If they are that interested, they can find ways to contact you, at which point you refer them to your attorney. Until then, relax and forget it ever happened. Most likely: nothing whatever will come of this and you're worrying unnecessarily.
posted by VikingSword at 5:32 PM on March 24, 2010 [15 favorites]


Honestly, if this guy reported you, he probably reported six other people this month and the police are sick of him. Just answer the phone and be done with it. It's not the police.
posted by selfmedicating at 5:32 PM on March 24, 2010


You're in a he-said/she-said situation. If an officer didn't see it and there's no physical or photographic evidence, then you have nothing to worry about. I don't even think you need to consider options about cops showing up at this point. </internetlawyer>
posted by crapmatic at 5:35 PM on March 24, 2010


How on earth can they ticket you for something one old dude CLAIMS you did, with no proof or witnesses?

Well they can *ticket* you for anything. A ticket is not an admission of guilt, they tell you that when they sign it. And traffic court is not criminal court, there is no jury and a lesser burden of proof. Theoretically you can appeal and turn it into a "real" trial, if you have enough money and time to waste. In which case, yeah, this would be hard to prove beyond a reasonable doubt. (I think, IANAL)

Frankly, I doubt the calls and the knocks have anything to do with this: if the police want your attention, they'll let you know pretty clearly. They aren't the sort who are anxious about leaving phone messgaes.

Agree with this too. I would say, next time someone rings, answer. If it's the police, 'fess up/ tell your side of the story. Worst case: pay $60 and feel SO much better. If it's a salesman, then the cops aren't after you and you can get on with your life.

Bottom line: anything is better than living in endless fear.
posted by drjimmy11 at 5:35 PM on March 24, 2010


GuffProof: “Like I said, I feel awful about this. I am just nervous about being confronted by the police.”

This is called shame, and it's not really healthy. It's keeping you from feeling better about this situation. See – the shame is what makes you want to hide it rather than face up to it and move on. If you just talked to a police officer about this, it probably would have disappeared in a matter of minutes – but instead you've spend hours worrying about it.

Seriously, I really think that you will be happier if you call the police right away and ask if there are any complaints about you. Stop telling yourself the awful things might happen (they really aren't that awful) and get in touch with them and clear this up.
posted by koeselitz at 5:37 PM on March 24, 2010 [3 favorites]


Relax. You are still a good person even if (a) the police are calling and knocking; (b) they talk with you; (c) they actually write you a ticket. So, quit trying to be a *really* good person, and settle for *good* person. Life is messy, and sometimes these things happen. Just treat it as a learning experience and carry on. And finally, remember that the cranky old man is not your father. Or your grandfather.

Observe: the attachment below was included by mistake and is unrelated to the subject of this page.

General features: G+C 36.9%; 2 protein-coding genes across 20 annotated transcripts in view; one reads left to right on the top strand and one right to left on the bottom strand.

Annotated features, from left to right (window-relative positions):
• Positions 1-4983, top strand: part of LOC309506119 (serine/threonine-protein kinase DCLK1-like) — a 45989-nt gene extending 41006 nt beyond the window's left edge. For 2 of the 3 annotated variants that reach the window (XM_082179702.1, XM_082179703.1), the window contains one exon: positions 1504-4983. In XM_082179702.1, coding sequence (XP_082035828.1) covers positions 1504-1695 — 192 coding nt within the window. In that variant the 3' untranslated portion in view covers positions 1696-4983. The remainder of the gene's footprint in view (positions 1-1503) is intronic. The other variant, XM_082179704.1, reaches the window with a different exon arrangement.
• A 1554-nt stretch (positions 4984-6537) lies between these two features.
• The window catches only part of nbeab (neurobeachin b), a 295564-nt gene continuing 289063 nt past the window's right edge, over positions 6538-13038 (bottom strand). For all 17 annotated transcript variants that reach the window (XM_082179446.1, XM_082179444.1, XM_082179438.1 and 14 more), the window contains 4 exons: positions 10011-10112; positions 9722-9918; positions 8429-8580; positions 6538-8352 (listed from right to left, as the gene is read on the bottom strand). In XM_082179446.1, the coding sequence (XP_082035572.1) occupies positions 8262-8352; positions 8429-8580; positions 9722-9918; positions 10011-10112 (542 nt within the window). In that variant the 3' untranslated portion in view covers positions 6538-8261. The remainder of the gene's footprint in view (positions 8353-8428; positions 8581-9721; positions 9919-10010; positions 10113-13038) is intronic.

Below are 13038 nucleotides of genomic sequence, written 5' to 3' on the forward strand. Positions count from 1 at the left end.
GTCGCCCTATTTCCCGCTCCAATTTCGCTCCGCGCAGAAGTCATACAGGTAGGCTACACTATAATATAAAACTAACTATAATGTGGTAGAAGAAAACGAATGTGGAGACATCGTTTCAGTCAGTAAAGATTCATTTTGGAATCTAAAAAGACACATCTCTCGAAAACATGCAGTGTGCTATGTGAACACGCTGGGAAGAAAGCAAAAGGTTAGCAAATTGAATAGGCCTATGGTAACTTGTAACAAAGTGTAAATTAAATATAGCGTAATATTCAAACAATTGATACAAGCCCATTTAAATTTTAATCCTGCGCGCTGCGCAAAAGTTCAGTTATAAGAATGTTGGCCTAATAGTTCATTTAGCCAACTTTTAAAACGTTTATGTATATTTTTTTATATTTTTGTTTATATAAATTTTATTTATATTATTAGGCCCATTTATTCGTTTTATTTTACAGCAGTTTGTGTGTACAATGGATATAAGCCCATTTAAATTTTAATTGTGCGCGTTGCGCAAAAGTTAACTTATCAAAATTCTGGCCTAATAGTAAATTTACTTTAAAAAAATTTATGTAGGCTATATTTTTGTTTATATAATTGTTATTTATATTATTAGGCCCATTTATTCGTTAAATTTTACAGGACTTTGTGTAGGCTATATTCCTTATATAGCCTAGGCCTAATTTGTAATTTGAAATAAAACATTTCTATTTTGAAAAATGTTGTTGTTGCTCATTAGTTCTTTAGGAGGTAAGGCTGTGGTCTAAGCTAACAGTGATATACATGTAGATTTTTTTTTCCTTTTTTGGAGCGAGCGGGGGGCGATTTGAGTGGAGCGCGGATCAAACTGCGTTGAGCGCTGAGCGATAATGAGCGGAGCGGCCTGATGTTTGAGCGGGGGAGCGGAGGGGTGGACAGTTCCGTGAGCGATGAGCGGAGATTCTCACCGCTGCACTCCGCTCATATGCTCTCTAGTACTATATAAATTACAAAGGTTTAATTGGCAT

posted by exphysicist345 at 5:38 PM on March 24, 2010


Btw, another possibility is that it *is* the cops, but they just want to give you a warning to placate the old guy.
posted by drjimmy11 at 5:39 PM on March 24, 2010


Just tell the police what actually happened. You couldn't tell that he was wanting to cross right away. I really doubt the police are going to cite you for that, but even if they did, you could fight it, or you could just pay it. I also seriously doubt they are sending officers TO your house to ask you about something that is just a measly traffic ticket. Unless you live in some small town with no crime and bored cops.
posted by ishotjr at 5:50 PM on March 24, 2010


You are NOT going to get six or seven calls and several knocks on your door about a possible failure to yield from the cops. I don't care how small and bored your police force is.
posted by Mayor Curley at 5:58 PM on March 24, 2010 [4 favorites]


Since it's been recommended twice, I thought I'd pop in and strongly discourage phoning the police and volunteering information that could be construed as law-breaking. It could cause you a much bigger headache than you currently have. You made a small error. No one got hurt. You feel embarrassed because an elderly person got mad at you, implied you threatened his safety, and, you think, contacted the police with your licence plate number. It's embarrassing to make a small mistake like this because you think what if you'd hit him, or what if the police saw this as a serious offense? I'd be embarrassed, too. But you'll get over the embarrassment, whether or not the police get involved, whether or not you receive any type of warning or ticket. And, next time, you'll pause longer when you see a pedestrian and aren't sure of his intention to cross.

Answer calls that show up as "private" for the next week or so, just in case the police call to get your side. Either answer honestly (but concisely) or refer them to your attorney. This is not a big deal.
posted by Meg_Murry at 6:13 PM on March 24, 2010 [3 favorites]


(And when I say "your attorney" I don't mean run out and hire one, I mean if you have an attorney for another purpose, or a family member who is an attorney, get in touch with him/her and see if you can or should refer police to him/her.)
posted by Meg_Murry at 6:14 PM on March 24, 2010


Dude, no cops are going to come and break down your door because some old man said you whiffed him in the crosswalk, unless you live in Mayberry and need to learn an important lesson. Take it from a fellow ostrich, who hides her head in the sand at the slightest indication of self-induced misfortune: just answer the damn phone. It was probably a telemarketer.